XS: “They know its only one day and time is kind of restricted and they know you aren’t really in your element when you do certain drills. They take all of that into consideration when they are evaluating you. Its not like it’s a make or break down. It doesn’t come down to that one day when you are in front of everyone. Its easy for people to think that it is about that one showing but it really isn’t. The NBA teams want to see you compete and see you up close and personal. I had a couple of teams tell me they were glad they came because they were able to see me up close and personal because I was bigger than they saw on tape. So there’s that angle, too. I like the idea of that many people in one place at one time because you get to compare guys right there up next to each other. It was a good deal.”

NHR: Can you play the role of the NBA scout for a minute and say who were the players there that stood out to you?

XS: “You know impressed me was Gary Flowers from Southern Miss. He played well. John Diebler played well. He surprised me with his defense. He defended better than I thought he would. A lot of guys didn’t stand out too much but the competition was good. Shots just weren’t really falling across the board. There was so much talent on the court it could have gone any way really. You could say everyone had their moments.”

NHR: You mentioned that your agent also represents Wes Matthews of the Portland Trail Blazers. He was an undrafted free agent and is having success for a playoff team. Have you talked to him about his path to the NBA and what he learned from it all given that you are projected as a second round pick or not even being drafted?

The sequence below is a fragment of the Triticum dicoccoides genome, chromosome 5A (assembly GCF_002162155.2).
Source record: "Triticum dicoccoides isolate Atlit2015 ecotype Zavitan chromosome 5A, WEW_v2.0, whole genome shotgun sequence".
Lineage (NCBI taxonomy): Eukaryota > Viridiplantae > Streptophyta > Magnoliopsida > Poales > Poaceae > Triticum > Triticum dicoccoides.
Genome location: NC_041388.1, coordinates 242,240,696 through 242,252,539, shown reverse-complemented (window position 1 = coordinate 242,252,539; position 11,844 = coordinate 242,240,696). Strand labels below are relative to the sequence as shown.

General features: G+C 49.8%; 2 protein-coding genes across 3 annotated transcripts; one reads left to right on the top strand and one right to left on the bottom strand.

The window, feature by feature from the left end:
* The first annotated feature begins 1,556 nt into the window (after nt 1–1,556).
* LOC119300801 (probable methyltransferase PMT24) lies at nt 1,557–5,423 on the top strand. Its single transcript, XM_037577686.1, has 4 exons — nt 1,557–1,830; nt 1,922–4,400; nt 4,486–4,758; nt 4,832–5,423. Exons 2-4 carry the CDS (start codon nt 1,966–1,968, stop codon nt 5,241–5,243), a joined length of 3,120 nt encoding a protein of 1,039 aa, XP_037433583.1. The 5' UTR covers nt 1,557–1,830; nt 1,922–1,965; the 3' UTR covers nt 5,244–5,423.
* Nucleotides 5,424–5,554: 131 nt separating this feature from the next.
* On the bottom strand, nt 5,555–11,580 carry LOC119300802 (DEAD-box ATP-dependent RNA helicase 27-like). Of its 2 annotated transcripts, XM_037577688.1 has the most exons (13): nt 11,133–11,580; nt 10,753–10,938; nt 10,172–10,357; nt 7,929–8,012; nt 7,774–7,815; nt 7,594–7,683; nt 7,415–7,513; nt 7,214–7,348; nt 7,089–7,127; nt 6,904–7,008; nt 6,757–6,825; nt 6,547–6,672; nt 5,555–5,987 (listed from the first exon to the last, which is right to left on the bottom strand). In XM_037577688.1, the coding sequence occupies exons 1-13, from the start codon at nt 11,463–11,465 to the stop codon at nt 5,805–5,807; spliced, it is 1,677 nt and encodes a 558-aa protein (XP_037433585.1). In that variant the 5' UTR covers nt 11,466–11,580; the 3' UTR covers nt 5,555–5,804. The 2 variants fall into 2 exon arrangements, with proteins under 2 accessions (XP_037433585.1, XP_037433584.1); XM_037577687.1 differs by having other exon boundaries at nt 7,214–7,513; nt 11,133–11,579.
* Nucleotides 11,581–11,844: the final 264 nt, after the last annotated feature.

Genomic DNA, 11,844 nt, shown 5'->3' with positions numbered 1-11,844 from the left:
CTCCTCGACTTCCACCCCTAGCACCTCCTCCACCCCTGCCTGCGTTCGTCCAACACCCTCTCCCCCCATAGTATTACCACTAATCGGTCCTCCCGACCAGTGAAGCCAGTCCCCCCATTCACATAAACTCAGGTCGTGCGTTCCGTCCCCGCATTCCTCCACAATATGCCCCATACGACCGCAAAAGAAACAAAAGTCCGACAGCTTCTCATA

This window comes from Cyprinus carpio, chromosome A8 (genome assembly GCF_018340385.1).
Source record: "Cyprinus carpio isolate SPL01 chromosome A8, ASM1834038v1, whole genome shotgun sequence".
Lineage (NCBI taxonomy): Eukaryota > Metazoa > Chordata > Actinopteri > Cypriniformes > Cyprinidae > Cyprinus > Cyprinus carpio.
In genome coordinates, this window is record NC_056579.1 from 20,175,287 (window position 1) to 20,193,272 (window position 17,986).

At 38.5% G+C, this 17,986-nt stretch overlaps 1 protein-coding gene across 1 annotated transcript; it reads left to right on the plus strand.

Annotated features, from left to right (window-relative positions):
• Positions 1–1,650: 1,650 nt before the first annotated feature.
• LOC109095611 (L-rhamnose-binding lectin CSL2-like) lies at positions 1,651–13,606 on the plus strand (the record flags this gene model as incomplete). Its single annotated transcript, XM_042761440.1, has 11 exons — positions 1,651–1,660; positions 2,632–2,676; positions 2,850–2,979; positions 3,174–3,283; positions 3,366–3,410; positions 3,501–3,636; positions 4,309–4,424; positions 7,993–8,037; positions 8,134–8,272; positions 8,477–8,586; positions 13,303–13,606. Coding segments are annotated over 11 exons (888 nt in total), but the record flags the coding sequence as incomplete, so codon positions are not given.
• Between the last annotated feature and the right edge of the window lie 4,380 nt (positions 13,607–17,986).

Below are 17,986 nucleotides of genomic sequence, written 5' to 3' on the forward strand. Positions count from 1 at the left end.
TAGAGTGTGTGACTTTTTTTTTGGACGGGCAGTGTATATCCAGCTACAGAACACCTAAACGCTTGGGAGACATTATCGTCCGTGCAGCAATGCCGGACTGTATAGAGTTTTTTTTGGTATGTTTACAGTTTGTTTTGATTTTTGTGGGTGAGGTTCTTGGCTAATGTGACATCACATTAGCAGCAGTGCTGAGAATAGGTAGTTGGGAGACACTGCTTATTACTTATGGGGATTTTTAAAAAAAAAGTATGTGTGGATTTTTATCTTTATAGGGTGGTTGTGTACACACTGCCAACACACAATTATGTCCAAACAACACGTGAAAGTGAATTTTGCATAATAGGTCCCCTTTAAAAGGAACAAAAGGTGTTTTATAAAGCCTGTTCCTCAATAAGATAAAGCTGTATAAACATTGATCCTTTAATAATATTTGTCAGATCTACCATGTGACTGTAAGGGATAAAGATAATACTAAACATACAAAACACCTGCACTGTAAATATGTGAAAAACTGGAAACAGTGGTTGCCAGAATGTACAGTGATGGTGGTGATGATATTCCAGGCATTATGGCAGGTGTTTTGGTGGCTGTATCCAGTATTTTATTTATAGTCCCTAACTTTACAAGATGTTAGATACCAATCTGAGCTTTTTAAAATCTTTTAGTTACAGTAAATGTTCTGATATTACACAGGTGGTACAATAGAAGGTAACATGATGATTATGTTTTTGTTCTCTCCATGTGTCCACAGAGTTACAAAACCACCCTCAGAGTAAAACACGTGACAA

XS: “It is so hard to try to make sure you are drafted because it has so much to do with team’s needs and teams trading for picks and who has picks and who is available. I talked to Wes. He was actually who helped me pick Lance and Octagon. He gave me some advice on some things. With the whole draft deal, its only one day of your career and a lot of guys get caught up in it being do or die. Just like Wes’s situation, it was only one day in his career. He kept grinding and now he’s getting more money than Blake Griffin is. You know it is all about the grind. All of the scouts said I’m going to be fine and that I’m going to be in the NBA. I just have to wait on the right situation. I’m not worried about it. That’s what keeps me going. They like my motor. They like my defense. They know I can shoot and score. I don’t worry about draft day too much because I know I will end up in the same place as everyone else.”

NHR: Going from Colorado to Northern Illinois, you found a situation that was right for you. You had a lot of success at NIU. What lessons did you learn while there at Northern Illinois? You had to be the focus of everyone’s best defender night in and night out.